Precious Blood Roman Catholic Church - Info Sheet Print Close
From the Pastor's Desk
Dear parishioners,

I hope and pray that you are staying healthy – both physically and spiritually. Please let me know if the parish can help you during these difficult times.

Our churches are open for Mass and private prayer and we have worked diligently following guidance from public health authorities to make the environment safe for all.

If you are unable to attend in person, you are no doubt aware that our parish relies on the support of our parishioners to operate – salaries, programs and ongoing operating costs (heating, water, electricity, etc.). These are funded through the generosity of our parish community.

It continues to be a challenge for our parish to maintain operations without the weekly offertory collection. We have benefited greatly from the Canada Employment Wage Subsidy, but that support is scheduled to diminish after September.

Here are the ways that you can continue to support our parish at this time:

  • You can set up a Pre-Authorized Giving by contacting our parish office. Details are shown on the Pre-Authorized Giving page.

  • Drop off or mail your regular weekly offertory contribution to the parish office.

  • Visit our Donate Now page by clicking here. Choose your parish, Precious Blood Parish, Scarborough, amount of your gift – one-time or recurring and payment method – credit card or chequing account.

  • You can contribute to the offertory via on-line banking – similar to how you may be paying your utility bills. To do this, we need to send you your unique account number. Please e-mail us at campaign@archtoronto.org. In the body of the email provide us with your name, address, parish name and municipality. We will email you your account information which you can use to set up the Archdiocese of Toronto as a payee in your on-line banking. Your gift will be forwarded to your parish. You can make a one-time or recurring gift to your offertory. This is the most cost effective way to donate electronically.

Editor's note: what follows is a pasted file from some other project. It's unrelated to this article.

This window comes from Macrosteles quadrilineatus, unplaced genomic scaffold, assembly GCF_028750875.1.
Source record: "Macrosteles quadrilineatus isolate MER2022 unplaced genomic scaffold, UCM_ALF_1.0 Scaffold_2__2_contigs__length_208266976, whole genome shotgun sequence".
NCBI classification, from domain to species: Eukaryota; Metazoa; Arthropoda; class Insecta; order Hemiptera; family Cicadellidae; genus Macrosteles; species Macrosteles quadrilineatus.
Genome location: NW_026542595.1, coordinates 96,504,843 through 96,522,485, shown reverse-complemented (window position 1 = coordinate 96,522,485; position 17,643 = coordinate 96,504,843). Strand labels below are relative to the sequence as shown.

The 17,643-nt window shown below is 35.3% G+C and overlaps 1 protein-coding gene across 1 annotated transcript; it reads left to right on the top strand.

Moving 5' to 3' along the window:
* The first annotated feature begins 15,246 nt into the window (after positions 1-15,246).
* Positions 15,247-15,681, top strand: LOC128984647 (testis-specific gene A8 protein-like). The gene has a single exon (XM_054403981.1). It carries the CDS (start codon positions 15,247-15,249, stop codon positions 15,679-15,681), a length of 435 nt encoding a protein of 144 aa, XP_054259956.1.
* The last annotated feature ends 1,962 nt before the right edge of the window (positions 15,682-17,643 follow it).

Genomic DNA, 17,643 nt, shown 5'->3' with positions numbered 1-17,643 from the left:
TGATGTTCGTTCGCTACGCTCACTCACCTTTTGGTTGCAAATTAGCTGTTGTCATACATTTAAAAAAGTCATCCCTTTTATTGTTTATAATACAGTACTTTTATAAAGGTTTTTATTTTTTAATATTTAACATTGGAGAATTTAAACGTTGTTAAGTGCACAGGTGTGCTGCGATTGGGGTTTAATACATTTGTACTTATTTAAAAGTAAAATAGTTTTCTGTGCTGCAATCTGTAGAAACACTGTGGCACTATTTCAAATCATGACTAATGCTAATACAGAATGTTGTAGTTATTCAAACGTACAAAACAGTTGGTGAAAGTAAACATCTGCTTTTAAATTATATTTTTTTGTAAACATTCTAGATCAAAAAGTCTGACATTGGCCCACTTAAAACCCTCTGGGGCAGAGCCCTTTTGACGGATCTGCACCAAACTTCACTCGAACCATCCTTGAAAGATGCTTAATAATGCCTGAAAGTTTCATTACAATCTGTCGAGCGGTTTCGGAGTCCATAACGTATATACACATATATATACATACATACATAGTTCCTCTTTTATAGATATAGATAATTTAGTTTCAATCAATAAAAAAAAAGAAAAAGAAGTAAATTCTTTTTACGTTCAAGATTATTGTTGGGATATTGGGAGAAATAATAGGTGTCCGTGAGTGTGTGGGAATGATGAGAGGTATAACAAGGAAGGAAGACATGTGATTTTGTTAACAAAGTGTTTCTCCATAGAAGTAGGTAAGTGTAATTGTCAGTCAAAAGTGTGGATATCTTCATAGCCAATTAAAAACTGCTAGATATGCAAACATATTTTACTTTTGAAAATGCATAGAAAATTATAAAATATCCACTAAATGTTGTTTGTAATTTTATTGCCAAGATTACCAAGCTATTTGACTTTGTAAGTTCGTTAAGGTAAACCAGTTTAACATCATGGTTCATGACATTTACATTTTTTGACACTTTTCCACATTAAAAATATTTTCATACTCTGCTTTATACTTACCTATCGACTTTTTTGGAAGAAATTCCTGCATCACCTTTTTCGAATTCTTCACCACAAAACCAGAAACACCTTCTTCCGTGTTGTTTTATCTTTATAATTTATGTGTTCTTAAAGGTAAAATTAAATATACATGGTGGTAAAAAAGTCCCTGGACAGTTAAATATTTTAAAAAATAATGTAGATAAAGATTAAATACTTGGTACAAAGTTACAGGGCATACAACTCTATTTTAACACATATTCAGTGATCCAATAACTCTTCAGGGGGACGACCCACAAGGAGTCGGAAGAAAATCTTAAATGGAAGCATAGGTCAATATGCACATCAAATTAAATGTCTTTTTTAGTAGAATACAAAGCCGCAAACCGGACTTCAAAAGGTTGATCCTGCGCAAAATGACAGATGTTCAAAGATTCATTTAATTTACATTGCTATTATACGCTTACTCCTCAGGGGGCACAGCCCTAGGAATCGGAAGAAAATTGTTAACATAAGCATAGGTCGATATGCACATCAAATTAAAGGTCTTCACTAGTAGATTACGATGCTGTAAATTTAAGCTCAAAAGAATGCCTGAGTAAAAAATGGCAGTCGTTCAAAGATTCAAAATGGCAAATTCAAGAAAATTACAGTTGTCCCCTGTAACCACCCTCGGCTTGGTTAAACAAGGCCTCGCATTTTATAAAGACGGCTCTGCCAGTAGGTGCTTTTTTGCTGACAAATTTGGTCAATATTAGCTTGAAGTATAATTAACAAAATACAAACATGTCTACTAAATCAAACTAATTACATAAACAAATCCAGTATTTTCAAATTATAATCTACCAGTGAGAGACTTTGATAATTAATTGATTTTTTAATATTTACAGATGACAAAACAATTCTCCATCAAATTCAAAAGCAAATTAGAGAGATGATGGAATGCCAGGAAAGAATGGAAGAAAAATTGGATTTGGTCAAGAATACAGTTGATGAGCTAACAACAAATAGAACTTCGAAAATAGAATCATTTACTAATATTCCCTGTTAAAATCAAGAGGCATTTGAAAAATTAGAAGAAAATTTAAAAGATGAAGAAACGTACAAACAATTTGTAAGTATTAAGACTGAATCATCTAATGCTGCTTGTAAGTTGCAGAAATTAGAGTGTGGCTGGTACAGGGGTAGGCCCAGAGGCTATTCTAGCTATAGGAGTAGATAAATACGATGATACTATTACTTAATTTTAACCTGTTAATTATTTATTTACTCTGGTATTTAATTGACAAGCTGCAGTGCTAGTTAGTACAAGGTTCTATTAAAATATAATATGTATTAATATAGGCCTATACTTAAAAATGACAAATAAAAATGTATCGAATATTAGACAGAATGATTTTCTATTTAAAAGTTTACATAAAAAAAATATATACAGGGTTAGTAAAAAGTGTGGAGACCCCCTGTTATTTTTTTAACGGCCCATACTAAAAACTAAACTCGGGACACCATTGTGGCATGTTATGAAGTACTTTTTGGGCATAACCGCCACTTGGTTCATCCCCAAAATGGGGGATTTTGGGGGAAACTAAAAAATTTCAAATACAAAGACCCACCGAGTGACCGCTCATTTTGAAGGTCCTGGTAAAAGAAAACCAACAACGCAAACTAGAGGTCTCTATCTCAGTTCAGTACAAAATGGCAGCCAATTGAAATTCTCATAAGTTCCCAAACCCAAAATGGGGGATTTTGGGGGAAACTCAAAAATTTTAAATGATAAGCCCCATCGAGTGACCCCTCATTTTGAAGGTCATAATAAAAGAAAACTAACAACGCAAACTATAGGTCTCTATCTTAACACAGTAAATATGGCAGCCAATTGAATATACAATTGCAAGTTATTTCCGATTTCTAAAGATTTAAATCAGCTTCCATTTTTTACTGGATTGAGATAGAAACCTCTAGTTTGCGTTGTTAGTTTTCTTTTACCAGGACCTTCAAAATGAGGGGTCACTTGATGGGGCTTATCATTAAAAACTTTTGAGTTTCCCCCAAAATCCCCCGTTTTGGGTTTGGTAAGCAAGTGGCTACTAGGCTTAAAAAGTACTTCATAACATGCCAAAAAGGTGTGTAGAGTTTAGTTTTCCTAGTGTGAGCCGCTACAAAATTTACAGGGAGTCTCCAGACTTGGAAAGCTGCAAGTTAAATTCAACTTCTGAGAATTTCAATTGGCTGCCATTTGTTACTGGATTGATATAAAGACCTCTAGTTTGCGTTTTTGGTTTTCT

If you have any questions please contact the Development Office at the Archdiocese of Toronto, 416-934-3400, ext. 540 or development@archtoronto.org.

    Thank you for your many contributions to our parish community. I’m happy to see people returning to Mass and I pray daily that we will all be able to gather together again soon.

    Yours in Christ,
    Fr. Xavier De Pinto

  • Sunday Masses
    Saturday5:00 PM
    Sunday8:30 AM
    10:00 AM
    12:00 PM
    Daily Mass
    Monday8:00 AM
    Tuesday8:00 AM
    Wednesday7:00 PM
    Thursday8:00 AM
    Friday8:00 AM
    Saturday8:00 AM
    Staff
    Pastor:Rev. Xavier De Pinto
    In Residence:Abp. Lawrence Saldanha
    In Residence:Rev. Joseph Moncada
    Contact
    Church Address:
    1737 Lawrence Avenue East
    Toronto, Ontario M1R 2X7
    (Just East of Victoria Park Avenue on Lawrence Avenue)

    Telephone: 416-751-2661
    Fax: 416-751-2662
    Email: office@preciousblood.ca
    www.PreciousBlood.ca

     
    Wheel Chair Accessible

    Office Hours
    Monday: Closed
    Tuesday: 9:30am-12:00pm
    Wednesday: Closed
    Thursday: Closed
    Friday: Closed
    Saturday: 2:00pm - 6:00pm
    Sunday: 8:30am - 1:00pm
    Sacrament of Reconciliation/Confession
    Saturday: 4:00 – 4:45 PM
    Please call the Pastor for other times
    Sacrament of Baptism
    Please contact the office
    Sacrament of Matrimony
    Please contact the Pastor at least one year in advance and prior to booking your hall.
    Rite of Christian Initiation of Adults (RCIA)
    Please contact the office
    Knights of Columbus
    GK Arturo De Leon - 437-984-1344
    tigerdeleon@gmail.com
    St. Vincent de Paul Society
    Please call 647-499-5594
    Schools
    Preciuos Blood: 1035 Pharmacy Ave. 416-393-5258
    St. Kevin: 15 Murray Glen Dr. 416-393-5300
    St. Catherine: 30 Roanoke Rd. 416-393-5316


     
    Thinking about the priesthood or religious life? Hearing Jesus' call "Come and follow me"? Not sure?

    Visit Vocations Toronto at www.vocationstoronto.ca, a resourceful site in answering these questions.

    Sacraments for the Sick & Elderly
    Please notify the office if you know of someone who is in hospital or confined to the home due to sickness or old age. We will gladly bring Communion to them.
    Other Ministries